08 June 2018

Q&A: Systems thinking is central to addressing global challenges

Options Summer 2018: In March, Secretary-General Angel Gurría of the Organization for Economic Cooperation and Development (OECD) visited IIASA to agree a strategic partnership between the two institutions.

© Mathias Silveri | IIASA

© Mathias Silveri | IIASA

Q What are the most pressing economic challenges facing OECD member countries? 

A One of the main economic challenges that OECD member countries are facing today, is how to consolidate the economic recovery process, while making it inclusive, resilient, and sustainable–both in terms of environmental issues and making the recovery last. Perhaps the most pressing challenge for our generation is how to achieve productivity and inclusivity simultaneously. We need to make these aspects work together to avoid the increasing backlash that will occur if governments only focus on economic growth, which typically leaves many people behind. Similarly, if governments only focus on redistribution, there will not be enough impetus for economies to grow. Finding approaches that achieve both productivity and inclusivity is key to ensuring our sustainable future.


Q Why do countries need to incorporate systems thinking when setting their economic policies?

A The global economy now has an unprecedented number of links. For example, we live in a world where workers in Kenya lose their jobs when a volcano erupts in Iceland, because planes cannot fly the flowers they grow to the Netherlands for distribution to other countries. Therefore, I would argue that unless we adopt a systems approach, unless we employ systems thinking, we will fail to understand the complex world we are living in.


Q How can countries adopt a systems approach to policymaking? 

A At the OECD, we promote evidence-based decision making, but of course there is no evidence about the future. We also know from experience that simply extrapolating from the past can be misguided. In the 1970s for instance, Ken Olsen, the President of Digital Equipment Corporation, famously stated that he could see no reason why anybody would ever want a computer in their home. A systems or complexity approach helps us to avoid such errors. A complex world is nonlinear–anticipation is not extrapolation. We are dealing with a world characterized by nonlinearities, tipping points, and asymmetrical relations where a small cause can have a big effect. To be able to tackle these issues, governments must change the ways in which they make and implement policies. An acceptance of complexity shifts governments from a top-down, siloed culture, to an enabling culture where evidence, experimentation, and modeling help to inform and develop stakeholder engagement and buy-in.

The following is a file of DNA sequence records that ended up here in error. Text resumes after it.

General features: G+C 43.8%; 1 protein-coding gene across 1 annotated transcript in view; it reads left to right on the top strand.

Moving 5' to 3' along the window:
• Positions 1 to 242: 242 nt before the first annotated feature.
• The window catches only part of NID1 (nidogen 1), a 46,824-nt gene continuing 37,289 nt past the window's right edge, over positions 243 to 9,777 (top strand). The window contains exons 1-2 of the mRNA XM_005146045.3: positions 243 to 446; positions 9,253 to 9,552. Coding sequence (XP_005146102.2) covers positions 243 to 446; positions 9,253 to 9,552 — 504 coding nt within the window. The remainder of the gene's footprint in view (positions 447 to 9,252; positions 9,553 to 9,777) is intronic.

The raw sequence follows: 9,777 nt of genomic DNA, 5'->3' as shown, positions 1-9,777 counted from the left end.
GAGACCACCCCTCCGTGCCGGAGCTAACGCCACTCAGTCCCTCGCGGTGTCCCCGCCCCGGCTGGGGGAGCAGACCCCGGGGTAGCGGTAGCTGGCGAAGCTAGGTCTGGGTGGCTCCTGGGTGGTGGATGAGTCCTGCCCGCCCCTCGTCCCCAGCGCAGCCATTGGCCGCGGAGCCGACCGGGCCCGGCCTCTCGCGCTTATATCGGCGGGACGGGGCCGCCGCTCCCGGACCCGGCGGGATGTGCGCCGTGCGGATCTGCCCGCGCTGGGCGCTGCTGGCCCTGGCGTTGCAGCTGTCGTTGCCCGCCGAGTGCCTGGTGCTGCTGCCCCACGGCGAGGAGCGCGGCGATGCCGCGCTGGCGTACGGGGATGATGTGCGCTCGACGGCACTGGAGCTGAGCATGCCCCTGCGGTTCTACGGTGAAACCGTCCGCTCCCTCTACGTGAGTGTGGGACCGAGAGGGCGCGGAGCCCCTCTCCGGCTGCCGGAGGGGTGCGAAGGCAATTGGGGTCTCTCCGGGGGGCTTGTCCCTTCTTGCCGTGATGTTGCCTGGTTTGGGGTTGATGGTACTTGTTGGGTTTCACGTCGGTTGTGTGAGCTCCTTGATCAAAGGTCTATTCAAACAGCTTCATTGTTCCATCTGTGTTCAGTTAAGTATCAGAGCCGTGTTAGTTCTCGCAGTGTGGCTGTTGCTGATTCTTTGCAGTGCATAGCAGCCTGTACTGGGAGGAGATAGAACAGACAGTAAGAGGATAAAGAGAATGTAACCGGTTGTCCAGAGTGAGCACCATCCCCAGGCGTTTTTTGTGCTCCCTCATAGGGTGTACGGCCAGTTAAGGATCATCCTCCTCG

Q What does the new OECD-IIASA strategic partnership entail, and what do you hope it will achieve? 

A The OECD and IIASA have been working together for many years, but it is now time to strengthen this partnership as both organizations can benefit from the others’ expertise. The economy is not just about growth. It does not exist in a bubble isolated from the hopes, stories, desires, and frustrations of the people it is supposed to serve. The economy is political. It is social, historical, and cultural. That is why we need systems thinking to understand the issues, anticipate the consequences of our decisions, and build resilience. Together we can shape a brighter future, for our economies, our societies, and all of our citizens.



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Last edited: 13 June 2018

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